Sex offenders are using virtual reality to ‘groom and abuse children’
- According to new research from the NSPCC, offenders are using virtual reality (VR) to groom and sexually abuse children, as well as share illegal images of abuse.
- The report warned that offenders are being desensitised to their own behaviour because of the anonymity such online spaces provide through their use of customisable, digital avatars to represent each person.
- Virtual reality platforms are based on a person wearing a headset, which immerses them into a virtual world where they can see and interact with other users as well as engage with content.
- The NSPCC has called on tech firms to do more to make sure that VR platforms are safe by design by introducing more effective child safety features and reporting systems.
- For more, please visit the MSN News website.
Concerning TikTok trends users and parents are being warned about
- Sarah McConomy from SellCell has spoken up about the “pressure to fit in and be popular on social media” and how it can “cloud young people’s judgement” and “making them ignore the possible consequences of harmful trends on social media”.
- Chroming is a common trend which involves people challenging each other to inhale toxic fumes from sources such as aerosol cans, spray deodorants etc.
- SellCell says the trend has the potential to cause heart attacks, seizures, suffocation, and other harmful health implications.
- Other harmful trends mentioned are the Benadryl challenge which involves taking large doses of over-the-counter allergy medicine and the Borg challenge (also known as the Blackout Rage Challenge) where those taking part consume a large amount of water mixed with alcohol. This is also combined with caffeinated flavour enhancers and electrolyte powders.
- Check out our guide: NI: ‘Responding to online challenges, trends and hoaxes’ OR ZM: ‘Responding to online challenges, trends and hoaxes’.
- For more, please visit the Berkshire Live website.
1 in 8 Kids forced to make remote sexual abuse content
- A new analysis by the eSafety Commissioner, has revealed that 1 in 8 complaints of child sexual abuse material (CSAM) involved the perpetrator instructing the child to perform explicit acts via a webcam or smart phone.
- eSafety Commissioner Julie Inman Grant said that perpetrators were ‘sliding into DMs’ on online games and social media to groom children into performing these acts.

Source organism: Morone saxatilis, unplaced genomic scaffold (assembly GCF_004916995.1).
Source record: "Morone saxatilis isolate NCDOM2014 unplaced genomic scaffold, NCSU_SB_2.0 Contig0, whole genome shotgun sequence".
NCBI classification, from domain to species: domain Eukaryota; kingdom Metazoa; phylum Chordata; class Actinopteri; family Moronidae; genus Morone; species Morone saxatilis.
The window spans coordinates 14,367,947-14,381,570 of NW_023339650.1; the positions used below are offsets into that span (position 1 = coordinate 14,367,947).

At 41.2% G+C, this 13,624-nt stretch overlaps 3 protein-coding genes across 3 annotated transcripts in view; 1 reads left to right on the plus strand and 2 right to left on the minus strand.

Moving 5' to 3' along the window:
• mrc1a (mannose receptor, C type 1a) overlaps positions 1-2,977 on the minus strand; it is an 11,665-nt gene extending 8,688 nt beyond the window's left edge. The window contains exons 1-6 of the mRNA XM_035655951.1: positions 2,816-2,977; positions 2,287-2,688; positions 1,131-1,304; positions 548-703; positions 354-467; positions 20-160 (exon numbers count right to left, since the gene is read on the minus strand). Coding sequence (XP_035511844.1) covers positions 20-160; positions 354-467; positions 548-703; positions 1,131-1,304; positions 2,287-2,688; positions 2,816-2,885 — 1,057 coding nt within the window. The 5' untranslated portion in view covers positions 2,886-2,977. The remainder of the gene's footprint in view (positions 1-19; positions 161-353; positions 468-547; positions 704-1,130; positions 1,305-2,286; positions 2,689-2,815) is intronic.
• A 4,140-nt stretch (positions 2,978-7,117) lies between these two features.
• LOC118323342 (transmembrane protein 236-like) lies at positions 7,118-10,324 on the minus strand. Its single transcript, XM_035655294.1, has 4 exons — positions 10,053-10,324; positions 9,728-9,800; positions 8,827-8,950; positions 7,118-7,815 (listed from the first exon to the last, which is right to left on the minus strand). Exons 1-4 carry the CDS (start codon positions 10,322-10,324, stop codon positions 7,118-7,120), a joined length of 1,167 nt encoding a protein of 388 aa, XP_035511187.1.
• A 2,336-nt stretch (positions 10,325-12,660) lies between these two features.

- The Internet Watch Foundation (IWF) reported they have seen an increase in self-generated CSAM.
- The IWF also reported that predators use fear, flattery and gifts to control, coerce and manipulate children.
- Concerning figures from the analysis by the eSafety Commissioner, showed that 25% of material was created in the family home, with 16% being produced in the bedroom, 5% in the living room, and 4% in the bathroom.
- However, Ms Grant stated this figure was likely to be much higher.
- Signs for parents to watch out for, include: your child avoiding their phone or other devices, becoming secretive about what they’re doing online, becoming quieter or more withdrawn, and having unexplained access to money or expensive purchases.
- Any illegal content can be reported anonymously, here.
- For more, please visit the Mirage News website.
North Belfast shop offering a ‘safe space’ for kids as schools return
- Cavehill Spar has taken to social media to reassure local parents and children that the shop is always there as a ‘safe space” in an emergency.
- The shop has been serving the community since 1980 and is located close to primary and secondary schools, including Cavehill Primary School and Blessed Trinity College.
- They urged parents to let their children know “whether they have missed their bus, their phone’s battery has died, or just need a safe point to be picked up from we can help. Just ask in store and we will do all we can to provide assistance to get them home.”
- For more, please visit the Belfast Live website.
NI parents ‘at breaking point’ over exorbitant childcare costs, says new survey
- A survey has been commissioned by the Department of Education to carry out structural surveys to determine if the concrete used has been deemed unsafe in NI schools.
- Initial findings show the department does not believe that RAAC panels were widely used in Northern Ireland healthcare facilities.
- However, guidance has been issued to the HSC Trusts and “where there is doubt there is survey that has to be undertaken to determine the condition of nay RAAC to identify any necessary risk mitigation actions required”.
- For more, please visit the ITV News website.
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